: X-Men Origins: Wolverine - Uncaged Edition
: Raven Software
: Martin 'lost' Perry
X-Men Origins: Wolverine - Uncaged Edition Review
The movie might have been lacklustre, the movie might have done a poor job with great source material and the movie might as well have never happened but gosh and golly do Raven Software know how to make great X-Men games.
That opening comment may well make it entirely clear what my opinions of the new Wolverine movie were. As you can imagine this made me a little hesitant to pick up the game based on said movie. What put me off the most was that I couldn't see where a good game could be deviated from the source material. Raven Software have demonstrated that they, better than almost any other developer, understand superheroes and the X-Men. They have proven they can translate the super human into a playable, enjoyable game character and it was based on the pedigree of 'X-Men Legends' and 'Marvel Ultimate Alliance' that I took the plunge.
I am extremely glad I did. 'Wolverine' is a fantastic licensed game that demonstrates the best of what the developer is known for. The game, while based on the movie, drastically changes the story in order to support more interesting locales, loads of dismemberment and a variety of gameplay challenges. These changes actually present a narrative which is far better representation of the character you know and love. Marc Guggenheim, a veteran writer for TV and Marvel Comics, has penned a story which ramps up the carnage and budget to the point where it surpasses its silver screen brother to deliver this summer's definitive Wolverine experience.
The game opens with a cinematic that places Wolverine in the not so distant future. Facing capture he reflects back on his past to his days with Team X and his final mission with the group while in Africa. This first location is revisited over the length of the game and provides the games strongest visuals. A bright jungle vista stretches out before you and the games platforming mechanics get to stretch their legs as you climb rocky cliffs. As the game progresses you will surmount towers which seamlessly reach into the sky. The sense of scale of these stages is particularly impressive and, although the location is perhaps a little overused, gives you a far better chance to experience Wolverine's early days as a government operative.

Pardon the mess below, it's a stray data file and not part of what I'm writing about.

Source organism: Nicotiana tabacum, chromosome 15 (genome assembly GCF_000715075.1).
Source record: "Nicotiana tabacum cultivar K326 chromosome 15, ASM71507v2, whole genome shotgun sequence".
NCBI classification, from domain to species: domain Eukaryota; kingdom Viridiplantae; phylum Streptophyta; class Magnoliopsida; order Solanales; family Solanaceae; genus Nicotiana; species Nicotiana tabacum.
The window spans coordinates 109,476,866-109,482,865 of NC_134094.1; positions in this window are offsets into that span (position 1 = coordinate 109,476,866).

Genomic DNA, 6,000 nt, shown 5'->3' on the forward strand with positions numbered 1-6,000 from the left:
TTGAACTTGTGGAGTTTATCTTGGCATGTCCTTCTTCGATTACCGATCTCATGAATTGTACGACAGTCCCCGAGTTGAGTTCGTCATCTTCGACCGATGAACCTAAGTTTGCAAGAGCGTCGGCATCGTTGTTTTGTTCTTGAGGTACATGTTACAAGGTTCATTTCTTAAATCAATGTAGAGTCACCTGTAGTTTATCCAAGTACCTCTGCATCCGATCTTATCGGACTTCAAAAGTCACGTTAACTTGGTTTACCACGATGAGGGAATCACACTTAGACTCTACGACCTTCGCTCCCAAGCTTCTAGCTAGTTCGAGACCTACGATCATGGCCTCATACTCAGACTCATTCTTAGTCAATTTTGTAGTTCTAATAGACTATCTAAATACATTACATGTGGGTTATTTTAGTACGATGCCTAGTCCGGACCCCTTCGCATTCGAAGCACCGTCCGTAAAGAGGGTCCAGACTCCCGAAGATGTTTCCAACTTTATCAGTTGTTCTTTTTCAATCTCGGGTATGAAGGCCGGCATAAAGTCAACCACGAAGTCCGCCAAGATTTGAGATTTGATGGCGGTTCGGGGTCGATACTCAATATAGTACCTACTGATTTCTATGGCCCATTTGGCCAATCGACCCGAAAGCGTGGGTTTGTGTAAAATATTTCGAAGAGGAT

Africa isn't the only location you'll visit however. Wolverine's reminiscing will take you to the Weapon X facility, a similar facility cut into the obelisk rock formations of the South West of America, endless snow covered tundras and a military outpost among others. These spread of environments provides visual variety in a game which could have stuck with the far less exciting locations of the movie. The best of these is New Orleans. For those of you who haven't seen the film Wolverine travels to the city in order to track down Gambit. In the movie he stumbles across him in a dank bar; in the game he has to climb up the sides of skyscraper casinos 'Tomb Raider' style and battle him atop a giant neon sign. A giant neon sign Gambit can blow up.
You can begin to see how the game takes the bare bones of the movie and transforms them into a big budget, high excitement action game. The boss encounter with Gambit is the games best and hearing 'mon frere' will be a real delight for fans. It is odd that across battles with Blob, Sabretooth (or Creed as he is called here) and everybody's favorite gambler that the game manages to tell you far more about their powers, personalities and drives. There's plenty of variety here too with the Blob needing mounted like a horse and driven into the stacks of supermarket food you find him devouring. A Sentinel requires you to launch into the upper atmosphere and skydive onto his all too soft shell. These don't feel like attempts to sell more action figures but instead feel like true representations of the comic book characters Raven Software so clearly love.